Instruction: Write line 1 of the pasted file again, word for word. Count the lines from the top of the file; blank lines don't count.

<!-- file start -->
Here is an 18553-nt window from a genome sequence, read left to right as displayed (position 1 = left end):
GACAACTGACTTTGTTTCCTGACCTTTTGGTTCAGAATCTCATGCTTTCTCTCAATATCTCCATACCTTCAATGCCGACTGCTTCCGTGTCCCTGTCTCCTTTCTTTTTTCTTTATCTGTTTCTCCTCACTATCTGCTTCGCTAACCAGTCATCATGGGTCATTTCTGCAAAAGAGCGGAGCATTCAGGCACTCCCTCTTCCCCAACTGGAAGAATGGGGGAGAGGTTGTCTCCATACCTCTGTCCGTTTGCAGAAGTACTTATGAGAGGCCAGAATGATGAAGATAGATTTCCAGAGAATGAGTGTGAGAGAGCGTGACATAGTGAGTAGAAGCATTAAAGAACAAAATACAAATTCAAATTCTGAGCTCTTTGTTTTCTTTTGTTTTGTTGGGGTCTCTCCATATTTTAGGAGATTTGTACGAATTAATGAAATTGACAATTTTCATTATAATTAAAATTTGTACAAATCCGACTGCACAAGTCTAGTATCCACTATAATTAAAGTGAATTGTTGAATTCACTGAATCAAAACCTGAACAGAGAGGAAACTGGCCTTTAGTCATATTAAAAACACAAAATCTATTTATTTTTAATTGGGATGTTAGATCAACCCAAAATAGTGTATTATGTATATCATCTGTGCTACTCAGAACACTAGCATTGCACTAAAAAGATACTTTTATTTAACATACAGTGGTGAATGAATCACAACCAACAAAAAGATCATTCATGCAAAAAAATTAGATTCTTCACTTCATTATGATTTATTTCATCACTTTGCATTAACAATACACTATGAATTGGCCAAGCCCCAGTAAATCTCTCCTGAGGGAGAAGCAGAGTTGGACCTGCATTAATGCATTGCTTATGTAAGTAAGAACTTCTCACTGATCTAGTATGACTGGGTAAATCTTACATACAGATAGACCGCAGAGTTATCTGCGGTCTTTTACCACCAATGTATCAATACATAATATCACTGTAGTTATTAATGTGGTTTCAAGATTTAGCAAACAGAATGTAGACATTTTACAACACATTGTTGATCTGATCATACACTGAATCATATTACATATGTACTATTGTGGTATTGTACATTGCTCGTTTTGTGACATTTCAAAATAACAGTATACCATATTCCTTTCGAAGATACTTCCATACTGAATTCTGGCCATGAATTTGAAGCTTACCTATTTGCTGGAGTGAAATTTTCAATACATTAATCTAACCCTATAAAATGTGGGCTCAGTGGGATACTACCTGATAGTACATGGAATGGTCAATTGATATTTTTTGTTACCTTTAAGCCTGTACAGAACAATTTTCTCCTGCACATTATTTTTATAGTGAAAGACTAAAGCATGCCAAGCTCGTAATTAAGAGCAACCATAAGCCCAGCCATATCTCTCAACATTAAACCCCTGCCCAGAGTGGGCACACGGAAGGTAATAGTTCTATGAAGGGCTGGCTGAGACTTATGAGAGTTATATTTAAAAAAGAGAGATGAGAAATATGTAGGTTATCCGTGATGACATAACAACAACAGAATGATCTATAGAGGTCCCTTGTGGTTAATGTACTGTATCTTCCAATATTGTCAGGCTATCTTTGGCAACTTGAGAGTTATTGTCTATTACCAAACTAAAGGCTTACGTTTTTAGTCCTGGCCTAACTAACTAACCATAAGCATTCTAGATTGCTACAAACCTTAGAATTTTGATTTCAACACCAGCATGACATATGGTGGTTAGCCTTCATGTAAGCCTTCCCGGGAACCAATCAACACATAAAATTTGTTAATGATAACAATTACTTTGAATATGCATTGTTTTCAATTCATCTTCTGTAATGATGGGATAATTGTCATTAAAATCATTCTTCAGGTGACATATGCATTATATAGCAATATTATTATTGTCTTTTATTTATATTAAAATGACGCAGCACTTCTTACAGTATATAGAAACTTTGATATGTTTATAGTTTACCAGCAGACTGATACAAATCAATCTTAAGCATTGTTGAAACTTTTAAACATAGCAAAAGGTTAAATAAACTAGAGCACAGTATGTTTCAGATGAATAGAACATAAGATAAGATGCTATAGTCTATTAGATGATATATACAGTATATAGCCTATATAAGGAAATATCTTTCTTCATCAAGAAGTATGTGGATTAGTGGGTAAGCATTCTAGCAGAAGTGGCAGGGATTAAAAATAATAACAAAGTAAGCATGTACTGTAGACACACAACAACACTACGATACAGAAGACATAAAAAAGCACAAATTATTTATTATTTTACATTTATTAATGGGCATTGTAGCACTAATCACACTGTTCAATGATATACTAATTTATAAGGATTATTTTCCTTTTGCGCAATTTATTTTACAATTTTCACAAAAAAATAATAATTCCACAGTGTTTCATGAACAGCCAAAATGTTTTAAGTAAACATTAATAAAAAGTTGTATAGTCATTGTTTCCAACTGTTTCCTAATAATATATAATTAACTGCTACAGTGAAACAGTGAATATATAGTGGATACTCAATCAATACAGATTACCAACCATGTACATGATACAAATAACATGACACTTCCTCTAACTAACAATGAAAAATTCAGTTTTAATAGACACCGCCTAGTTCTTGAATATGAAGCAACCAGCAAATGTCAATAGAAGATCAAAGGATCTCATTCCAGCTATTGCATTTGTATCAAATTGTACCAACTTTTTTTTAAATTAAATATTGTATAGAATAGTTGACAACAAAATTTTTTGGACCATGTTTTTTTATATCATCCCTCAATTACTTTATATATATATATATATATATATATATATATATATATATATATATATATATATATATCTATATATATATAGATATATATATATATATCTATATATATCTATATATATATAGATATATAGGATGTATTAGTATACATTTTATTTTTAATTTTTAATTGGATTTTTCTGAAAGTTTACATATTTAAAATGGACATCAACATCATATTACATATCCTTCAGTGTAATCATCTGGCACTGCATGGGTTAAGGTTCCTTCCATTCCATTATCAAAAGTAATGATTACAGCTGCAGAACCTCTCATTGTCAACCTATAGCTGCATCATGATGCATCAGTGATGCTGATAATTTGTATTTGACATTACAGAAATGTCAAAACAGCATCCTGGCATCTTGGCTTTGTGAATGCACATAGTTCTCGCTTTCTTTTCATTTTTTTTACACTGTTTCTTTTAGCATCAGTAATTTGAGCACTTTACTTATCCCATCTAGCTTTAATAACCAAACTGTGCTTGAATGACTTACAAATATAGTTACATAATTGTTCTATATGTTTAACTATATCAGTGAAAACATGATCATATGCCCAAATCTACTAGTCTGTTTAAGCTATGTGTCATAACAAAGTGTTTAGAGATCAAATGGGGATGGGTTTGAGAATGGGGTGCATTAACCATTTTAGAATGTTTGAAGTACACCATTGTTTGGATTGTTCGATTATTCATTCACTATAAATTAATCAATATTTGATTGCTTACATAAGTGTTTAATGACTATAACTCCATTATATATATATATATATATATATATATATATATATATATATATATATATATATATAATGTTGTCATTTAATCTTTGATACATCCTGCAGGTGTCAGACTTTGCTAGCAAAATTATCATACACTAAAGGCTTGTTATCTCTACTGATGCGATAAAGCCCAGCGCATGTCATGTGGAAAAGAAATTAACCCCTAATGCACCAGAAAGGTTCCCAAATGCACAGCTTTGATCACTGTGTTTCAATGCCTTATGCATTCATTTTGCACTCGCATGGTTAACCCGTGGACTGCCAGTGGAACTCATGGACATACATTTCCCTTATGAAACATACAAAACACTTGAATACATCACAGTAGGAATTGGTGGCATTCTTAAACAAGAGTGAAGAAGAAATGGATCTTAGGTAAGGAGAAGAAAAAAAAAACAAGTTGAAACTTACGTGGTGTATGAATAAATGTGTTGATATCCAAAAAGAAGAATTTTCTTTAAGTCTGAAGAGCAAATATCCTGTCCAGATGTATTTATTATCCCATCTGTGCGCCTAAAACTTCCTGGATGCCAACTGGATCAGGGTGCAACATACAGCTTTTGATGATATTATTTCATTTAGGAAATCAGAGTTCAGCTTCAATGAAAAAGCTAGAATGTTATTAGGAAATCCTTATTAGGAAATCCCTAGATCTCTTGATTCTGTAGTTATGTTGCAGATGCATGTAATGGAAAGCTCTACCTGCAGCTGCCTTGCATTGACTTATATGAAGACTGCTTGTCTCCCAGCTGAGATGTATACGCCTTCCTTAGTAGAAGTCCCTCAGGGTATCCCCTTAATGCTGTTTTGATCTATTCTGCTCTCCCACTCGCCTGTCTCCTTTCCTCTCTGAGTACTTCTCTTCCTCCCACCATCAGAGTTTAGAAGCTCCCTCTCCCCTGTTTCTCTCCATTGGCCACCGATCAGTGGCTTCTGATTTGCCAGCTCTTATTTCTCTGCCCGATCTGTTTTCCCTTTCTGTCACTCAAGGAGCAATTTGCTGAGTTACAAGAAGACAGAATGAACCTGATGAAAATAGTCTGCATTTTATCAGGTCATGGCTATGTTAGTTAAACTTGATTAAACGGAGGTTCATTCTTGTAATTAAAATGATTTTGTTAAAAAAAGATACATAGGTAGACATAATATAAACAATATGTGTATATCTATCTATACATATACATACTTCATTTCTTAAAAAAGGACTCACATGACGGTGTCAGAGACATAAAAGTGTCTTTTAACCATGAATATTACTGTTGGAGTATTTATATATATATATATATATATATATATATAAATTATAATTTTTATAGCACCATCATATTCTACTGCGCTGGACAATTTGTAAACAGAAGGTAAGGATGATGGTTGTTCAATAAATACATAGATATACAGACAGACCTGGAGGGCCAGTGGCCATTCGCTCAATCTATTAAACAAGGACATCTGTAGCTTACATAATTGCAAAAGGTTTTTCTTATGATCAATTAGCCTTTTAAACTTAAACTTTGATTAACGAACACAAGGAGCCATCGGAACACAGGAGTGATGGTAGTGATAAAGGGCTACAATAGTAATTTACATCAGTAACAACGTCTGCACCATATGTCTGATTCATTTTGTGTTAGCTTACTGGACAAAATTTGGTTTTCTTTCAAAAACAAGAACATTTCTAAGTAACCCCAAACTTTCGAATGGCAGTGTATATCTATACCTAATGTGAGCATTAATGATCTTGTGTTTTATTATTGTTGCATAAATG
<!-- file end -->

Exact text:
Here is an 18553-nt window from a genome sequence, read left to right as displayed (position 1 = left end):